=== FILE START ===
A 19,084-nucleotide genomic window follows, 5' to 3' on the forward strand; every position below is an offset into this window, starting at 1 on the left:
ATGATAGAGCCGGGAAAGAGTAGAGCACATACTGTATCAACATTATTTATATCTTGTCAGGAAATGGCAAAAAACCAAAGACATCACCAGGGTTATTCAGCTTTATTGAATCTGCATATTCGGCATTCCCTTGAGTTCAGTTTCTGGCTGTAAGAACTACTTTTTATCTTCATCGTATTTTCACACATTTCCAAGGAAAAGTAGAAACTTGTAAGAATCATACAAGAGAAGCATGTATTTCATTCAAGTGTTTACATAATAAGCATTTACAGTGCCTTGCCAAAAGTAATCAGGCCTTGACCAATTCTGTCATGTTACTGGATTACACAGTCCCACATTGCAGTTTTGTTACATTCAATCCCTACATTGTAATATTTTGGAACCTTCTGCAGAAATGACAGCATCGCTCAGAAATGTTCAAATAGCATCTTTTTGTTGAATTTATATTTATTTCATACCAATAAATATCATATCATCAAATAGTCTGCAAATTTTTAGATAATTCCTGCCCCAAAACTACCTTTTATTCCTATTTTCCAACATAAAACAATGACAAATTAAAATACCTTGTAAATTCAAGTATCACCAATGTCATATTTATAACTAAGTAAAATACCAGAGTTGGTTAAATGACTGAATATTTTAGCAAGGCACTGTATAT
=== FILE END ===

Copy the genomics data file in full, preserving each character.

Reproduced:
A 19,084-nucleotide genomic window follows, 5' to 3' on the forward strand; every position below is an offset into this window, starting at 1 on the left:
ATGATAGAGCCGGGAAAGAGTAGAGCACATACTGTATCAACATTATTTATATCTTGTCAGGAAATGGCAAAAAACCAAAGACATCACCAGGGTTATTCAGCTTTATTGAATCTGCATATTCGGCATTCCCTTGAGTTCAGTTTCTGGCTGTAAGAACTACTTTTTATCTTCATCGTATTTTCACACATTTCCAAGGAAAAGTAGAAACTTGTAAGAATCATACAAGAGAAGCATGTATTTCATTCAAGTGTTTACATAATAAGCATTTACAGTGCCTTGCCAAAAGTAATCAGGCCTTGACCAATTCTGTCATGTTACTGGATTACACAGTCCCACATTGCAGTTTTGTTACATTCAATCCCTACATTGTAATATTTTGGAACCTTCTGCAGAAATGACAGCATCGCTCAGAAATGTTCAAATAGCATCTTTTTGTTGAATTTATATTTATTTCATACCAATAAATATCATATCATCAAATAGTCTGCAAATTTTTAGATAATTCCTGCCCCAAAACTACCTTTTATTCCTATTTTCCAACATAAAACAATGACAAATTAAAATACCTTGTAAATTCAAGTATCACCAATGTCATATTTATAACTAAGTAAAATACCAGAGTTGGTTAAATGACTGAATATTTTAGCAAGGCACTGTATAT